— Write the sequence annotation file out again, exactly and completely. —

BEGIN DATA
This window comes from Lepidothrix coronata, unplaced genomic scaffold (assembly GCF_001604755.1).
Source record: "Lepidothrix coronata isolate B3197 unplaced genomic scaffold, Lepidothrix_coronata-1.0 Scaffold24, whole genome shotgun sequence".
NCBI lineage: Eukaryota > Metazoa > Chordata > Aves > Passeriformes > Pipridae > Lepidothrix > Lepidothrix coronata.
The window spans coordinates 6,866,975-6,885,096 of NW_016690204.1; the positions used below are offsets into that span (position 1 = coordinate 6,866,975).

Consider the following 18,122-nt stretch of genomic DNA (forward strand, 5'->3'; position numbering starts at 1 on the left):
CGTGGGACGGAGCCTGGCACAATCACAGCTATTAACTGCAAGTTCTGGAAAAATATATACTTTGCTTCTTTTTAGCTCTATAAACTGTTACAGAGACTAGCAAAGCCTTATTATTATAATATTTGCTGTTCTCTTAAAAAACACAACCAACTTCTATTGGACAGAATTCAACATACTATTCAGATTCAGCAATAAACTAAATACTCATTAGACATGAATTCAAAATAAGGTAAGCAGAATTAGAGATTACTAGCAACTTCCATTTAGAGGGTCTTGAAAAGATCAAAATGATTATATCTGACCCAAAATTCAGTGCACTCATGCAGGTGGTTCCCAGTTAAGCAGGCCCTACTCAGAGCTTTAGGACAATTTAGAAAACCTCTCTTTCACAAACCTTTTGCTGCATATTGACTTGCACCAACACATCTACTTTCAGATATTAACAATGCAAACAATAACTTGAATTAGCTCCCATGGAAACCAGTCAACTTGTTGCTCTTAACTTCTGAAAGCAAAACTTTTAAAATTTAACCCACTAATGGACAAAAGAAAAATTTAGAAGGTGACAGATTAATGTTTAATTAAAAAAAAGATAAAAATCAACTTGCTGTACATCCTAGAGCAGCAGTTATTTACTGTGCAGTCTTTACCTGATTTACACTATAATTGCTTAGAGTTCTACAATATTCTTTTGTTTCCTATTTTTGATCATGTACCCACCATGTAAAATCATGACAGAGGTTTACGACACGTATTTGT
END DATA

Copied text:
This window comes from Lepidothrix coronata, unplaced genomic scaffold (assembly GCF_001604755.1).
Source record: "Lepidothrix coronata isolate B3197 unplaced genomic scaffold, Lepidothrix_coronata-1.0 Scaffold24, whole genome shotgun sequence".
NCBI lineage: Eukaryota > Metazoa > Chordata > Aves > Passeriformes > Pipridae > Lepidothrix > Lepidothrix coronata.
The window spans coordinates 6,866,975-6,885,096 of NW_016690204.1; the positions used below are offsets into that span (position 1 = coordinate 6,866,975).

Consider the following 18,122-nt stretch of genomic DNA (forward strand, 5'->3'; position numbering starts at 1 on the left):
CGTGGGACGGAGCCTGGCACAATCACAGCTATTAACTGCAAGTTCTGGAAAAATATATACTTTGCTTCTTTTTAGCTCTATAAACTGTTACAGAGACTAGCAAAGCCTTATTATTATAATATTTGCTGTTCTCTTAAAAAACACAACCAACTTCTATTGGACAGAATTCAACATACTATTCAGATTCAGCAATAAACTAAATACTCATTAGACATGAATTCAAAATAAGGTAAGCAGAATTAGAGATTACTAGCAACTTCCATTTAGAGGGTCTTGAAAAGATCAAAATGATTATATCTGACCCAAAATTCAGTGCACTCATGCAGGTGGTTCCCAGTTAAGCAGGCCCTACTCAGAGCTTTAGGACAATTTAGAAAACCTCTCTTTCACAAACCTTTTGCTGCATATTGACTTGCACCAACACATCTACTTTCAGATATTAACAATGCAAACAATAACTTGAATTAGCTCCCATGGAAACCAGTCAACTTGTTGCTCTTAACTTCTGAAAGCAAAACTTTTAAAATTTAACCCACTAATGGACAAAAGAAAAATTTAGAAGGTGACAGATTAATGTTTAATTAAAAAAAAGATAAAAATCAACTTGCTGTACATCCTAGAGCAGCAGTTATTTACTGTGCAGTCTTTACCTGATTTACACTATAATTGCTTAGAGTTCTACAATATTCTTTTGTTTCCTATTTTTGATCATGTACCCACCATGTAAAATCATGACAGAGGTTTACGACACGTATTTGT